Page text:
It has been proved that Fuzzy systems are universal approximators, i.e., that an arbitrary continuous function can be approximated within any given precision. To be more precise, it has been proven that a system represented by fuzzy rules can approximate any real system given by its input-output data, with any given accuracy. The construction of the fuzzy system encompasses two steps [18]: The first one is concerned with the construction of the fuzzy system model’s structure. Several contributions in this subject are reported in the papers [19-23]. The second step is the identification of the constructed fuzzy system model’s parameters using a set of input-output data pairs. Many methods have been discussed in the literature to identify such parameters including gradient descent, nonlinear least squares, and Kalman filter [18-23]. Chafaa et al. [18] have proposed an efficient approach to construct automatically a Takagi-Sugeno fuzzy models where the free parameters were adjusted using the Kalman filter algorithm twice. dos Santos Coelho and Herrera [20] developed a method for identifying a Takagi-Sugeno fuzzy model based on the chaotic particle Swarm optimization algorithm combined with an efficient Gustafson-Kessel clustering algorithm. Fuzzy Wiener model was proposed by Li and Yang [21] to identify chaotic systems, where the model’s parameters were tuned using a particle swarm optimization algorithm. Abiyev et al. [22] in their work presented a new Type2-Fuzzy-neuro system to detect equalizing time-varying channels and detect time-varying systems, where the identification step was achieved using clustering and gradient algorithms.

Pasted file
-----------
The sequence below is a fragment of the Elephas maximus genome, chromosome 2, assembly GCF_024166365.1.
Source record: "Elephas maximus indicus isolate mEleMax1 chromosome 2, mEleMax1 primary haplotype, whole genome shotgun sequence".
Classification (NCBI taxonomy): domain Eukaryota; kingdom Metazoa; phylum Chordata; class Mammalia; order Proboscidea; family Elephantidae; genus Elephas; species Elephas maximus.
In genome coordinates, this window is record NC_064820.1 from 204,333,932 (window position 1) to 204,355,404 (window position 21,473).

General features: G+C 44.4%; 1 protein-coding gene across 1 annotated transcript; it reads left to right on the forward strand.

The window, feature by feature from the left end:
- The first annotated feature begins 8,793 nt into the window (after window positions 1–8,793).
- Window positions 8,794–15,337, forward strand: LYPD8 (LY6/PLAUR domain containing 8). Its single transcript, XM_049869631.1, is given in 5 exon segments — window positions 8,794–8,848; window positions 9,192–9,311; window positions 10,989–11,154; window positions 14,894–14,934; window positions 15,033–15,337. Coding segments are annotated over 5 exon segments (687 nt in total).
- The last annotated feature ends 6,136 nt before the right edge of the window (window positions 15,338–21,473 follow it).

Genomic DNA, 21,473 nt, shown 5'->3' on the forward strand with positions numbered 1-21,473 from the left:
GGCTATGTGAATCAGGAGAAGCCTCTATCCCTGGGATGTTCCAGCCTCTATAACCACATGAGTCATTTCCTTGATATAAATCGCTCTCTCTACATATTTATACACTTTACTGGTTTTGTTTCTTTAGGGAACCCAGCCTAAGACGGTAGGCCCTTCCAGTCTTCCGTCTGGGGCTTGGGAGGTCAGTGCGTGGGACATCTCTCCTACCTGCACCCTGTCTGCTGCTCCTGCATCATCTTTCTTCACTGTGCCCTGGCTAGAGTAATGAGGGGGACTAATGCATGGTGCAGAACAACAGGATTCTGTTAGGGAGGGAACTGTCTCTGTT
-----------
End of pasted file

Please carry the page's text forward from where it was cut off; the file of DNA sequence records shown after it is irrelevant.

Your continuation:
Type-2 fuzzy sets are extension of the ordinary type-1 fuzzy sets, which are defined by membership functions which are themselves fuzzy. The major advantage of type-2 fuzzy systems is that they can produce reasonable outputs when ambiguity and imprecision occur. Fuzzy logic systems have many sources of uncertainty, such as (1) uncertainties of their inputs (uncertainties in the premise membership functions); (2) uncertainties of their outputs (uncertainties in the consequence membership functions) and (3) linguistic uncertainties, where the significance of the terms used in the antecedent and consequence parts may means different things to various people.